The Sisters of Charity have been at the centre of community life in Clarinbridge since they arrived in 1844 and there is no doubt that they were loved by the people. The range of their activities is too great to outline in this short summary, suffice it to say that their contribution was done with dignity and discretion, whether it was working with people with intellectual disability in partnership with the Brothers of Charity in John Paul Centre Ballybane, visiting the sick and elderly, praying for people in distress or treating children to a breakfast in the convent after making their first Holy Communion.

The Sisters of Charity and other congregations of women religious in Ireland faced many challenges trying to maintain their independence in a male dominated society. The journal 'History Ireland' in their 2003 edition wrote the following about nuns —
'Nuns were endowed with great business capacity or had skill in business matters and a power of administration which astounded men of the world". The journal praised nuns for initiating bold building projects and not being afraid to tangle with bishops to achieve their goals.

Historian, Caitriona Clear, in her book Nuns in the Nineteenth-century Ireland believes that the role of nuns in Irish society has not been fully recognised. She wrote —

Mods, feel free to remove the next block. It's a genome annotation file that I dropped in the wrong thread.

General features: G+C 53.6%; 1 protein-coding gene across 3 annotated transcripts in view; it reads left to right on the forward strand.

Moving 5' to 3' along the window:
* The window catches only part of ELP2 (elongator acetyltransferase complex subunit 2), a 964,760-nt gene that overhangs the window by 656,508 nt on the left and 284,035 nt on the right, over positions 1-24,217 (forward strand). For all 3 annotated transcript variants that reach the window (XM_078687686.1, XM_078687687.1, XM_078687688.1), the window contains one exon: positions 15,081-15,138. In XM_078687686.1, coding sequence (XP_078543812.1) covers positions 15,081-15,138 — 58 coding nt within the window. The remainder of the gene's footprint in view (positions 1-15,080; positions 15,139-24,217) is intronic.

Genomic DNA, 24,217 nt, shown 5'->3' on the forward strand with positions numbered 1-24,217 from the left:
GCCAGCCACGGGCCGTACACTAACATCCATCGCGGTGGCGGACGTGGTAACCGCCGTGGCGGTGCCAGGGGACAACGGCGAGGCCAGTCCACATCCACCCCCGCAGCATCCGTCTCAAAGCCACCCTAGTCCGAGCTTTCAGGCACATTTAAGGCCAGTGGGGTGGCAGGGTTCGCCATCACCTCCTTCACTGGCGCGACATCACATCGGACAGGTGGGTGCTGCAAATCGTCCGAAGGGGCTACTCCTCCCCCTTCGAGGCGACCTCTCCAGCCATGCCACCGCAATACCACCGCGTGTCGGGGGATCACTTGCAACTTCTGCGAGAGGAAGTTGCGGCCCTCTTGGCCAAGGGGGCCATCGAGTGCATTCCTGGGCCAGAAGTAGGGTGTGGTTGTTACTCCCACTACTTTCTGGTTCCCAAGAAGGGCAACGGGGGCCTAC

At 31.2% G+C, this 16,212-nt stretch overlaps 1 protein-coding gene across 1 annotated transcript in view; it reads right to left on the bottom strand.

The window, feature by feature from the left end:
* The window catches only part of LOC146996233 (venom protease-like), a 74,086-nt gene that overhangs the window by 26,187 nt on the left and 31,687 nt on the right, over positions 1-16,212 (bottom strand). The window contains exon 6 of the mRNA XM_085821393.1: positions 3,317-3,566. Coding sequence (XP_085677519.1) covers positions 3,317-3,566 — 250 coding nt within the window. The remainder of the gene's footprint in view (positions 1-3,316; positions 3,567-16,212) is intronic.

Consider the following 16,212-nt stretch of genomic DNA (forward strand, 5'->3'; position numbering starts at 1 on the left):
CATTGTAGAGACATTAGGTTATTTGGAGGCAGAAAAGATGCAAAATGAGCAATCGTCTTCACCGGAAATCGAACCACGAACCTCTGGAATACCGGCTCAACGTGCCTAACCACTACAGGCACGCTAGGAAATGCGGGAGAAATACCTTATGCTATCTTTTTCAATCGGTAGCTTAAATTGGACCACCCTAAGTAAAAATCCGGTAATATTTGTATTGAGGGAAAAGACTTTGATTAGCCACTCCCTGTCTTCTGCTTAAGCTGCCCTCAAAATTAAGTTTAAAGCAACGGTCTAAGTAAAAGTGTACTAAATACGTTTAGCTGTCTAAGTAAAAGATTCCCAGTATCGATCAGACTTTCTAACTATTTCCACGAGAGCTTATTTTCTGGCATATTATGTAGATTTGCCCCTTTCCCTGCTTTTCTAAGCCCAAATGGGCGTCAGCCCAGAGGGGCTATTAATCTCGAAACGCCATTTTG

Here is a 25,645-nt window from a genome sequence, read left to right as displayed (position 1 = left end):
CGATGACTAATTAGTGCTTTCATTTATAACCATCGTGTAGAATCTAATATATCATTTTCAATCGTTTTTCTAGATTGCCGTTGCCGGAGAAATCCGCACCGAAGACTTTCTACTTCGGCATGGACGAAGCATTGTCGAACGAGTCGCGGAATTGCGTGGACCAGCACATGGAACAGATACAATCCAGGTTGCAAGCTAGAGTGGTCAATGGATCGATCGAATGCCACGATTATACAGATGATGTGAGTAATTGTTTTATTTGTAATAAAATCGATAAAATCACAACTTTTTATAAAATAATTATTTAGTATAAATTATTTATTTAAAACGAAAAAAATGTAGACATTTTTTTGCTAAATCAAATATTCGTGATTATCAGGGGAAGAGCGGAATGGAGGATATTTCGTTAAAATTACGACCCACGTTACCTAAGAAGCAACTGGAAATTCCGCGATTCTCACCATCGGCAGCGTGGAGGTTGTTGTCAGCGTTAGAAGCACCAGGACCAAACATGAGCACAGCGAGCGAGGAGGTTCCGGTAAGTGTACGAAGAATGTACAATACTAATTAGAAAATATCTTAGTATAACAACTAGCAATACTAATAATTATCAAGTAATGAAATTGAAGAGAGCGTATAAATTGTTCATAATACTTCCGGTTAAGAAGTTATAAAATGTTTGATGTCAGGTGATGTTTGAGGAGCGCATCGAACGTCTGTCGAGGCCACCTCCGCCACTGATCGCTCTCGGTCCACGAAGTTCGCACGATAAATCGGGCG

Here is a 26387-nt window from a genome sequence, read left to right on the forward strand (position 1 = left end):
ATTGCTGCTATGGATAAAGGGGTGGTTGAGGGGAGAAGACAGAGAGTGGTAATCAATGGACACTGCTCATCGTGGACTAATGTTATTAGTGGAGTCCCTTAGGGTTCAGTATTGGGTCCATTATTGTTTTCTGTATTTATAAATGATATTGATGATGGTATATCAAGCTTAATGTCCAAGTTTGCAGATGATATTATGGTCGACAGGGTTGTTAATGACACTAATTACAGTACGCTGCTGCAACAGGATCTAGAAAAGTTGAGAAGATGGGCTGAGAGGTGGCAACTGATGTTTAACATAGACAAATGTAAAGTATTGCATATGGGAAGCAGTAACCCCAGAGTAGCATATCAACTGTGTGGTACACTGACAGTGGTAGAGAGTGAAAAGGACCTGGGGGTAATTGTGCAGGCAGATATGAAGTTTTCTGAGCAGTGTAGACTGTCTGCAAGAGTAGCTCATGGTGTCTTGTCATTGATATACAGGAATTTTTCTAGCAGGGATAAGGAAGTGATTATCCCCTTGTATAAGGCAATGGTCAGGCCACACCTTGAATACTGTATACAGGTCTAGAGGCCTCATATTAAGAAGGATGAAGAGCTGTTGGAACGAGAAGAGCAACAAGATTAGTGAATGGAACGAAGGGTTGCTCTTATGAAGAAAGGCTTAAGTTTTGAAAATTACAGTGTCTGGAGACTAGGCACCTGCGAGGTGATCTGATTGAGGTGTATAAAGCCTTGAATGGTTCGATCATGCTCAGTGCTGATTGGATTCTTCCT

“Nothing has been said about the small struggles that never made it into the paper, let alone into the public arena. We know little of the personal victories of effort over circumstance, the resourcefulness, imagination and everyday sisterhood which must surely have existed.”

Over the past 173 many Sisters of Charity from all over Ireland have spent a period in Clarinbridge convent and contributed to our community. We remember them today and those who are now deceased. We also remember the many staff and volunteers who were dedicated to the nuns and supported them in their work.

Le focal scoir, ba mhaith liom buiochas a ghabhail le na tSiuracha
Charthannacha ar son år bpobal. Beidh muid faoi chomaoin agaibh go deo. Mar a deireann an sean-råiteas - 'Ni bheidh a leithéad aris ann'.
Go raibh mile maith agaibh.
Joe Murphy (11th June 2017)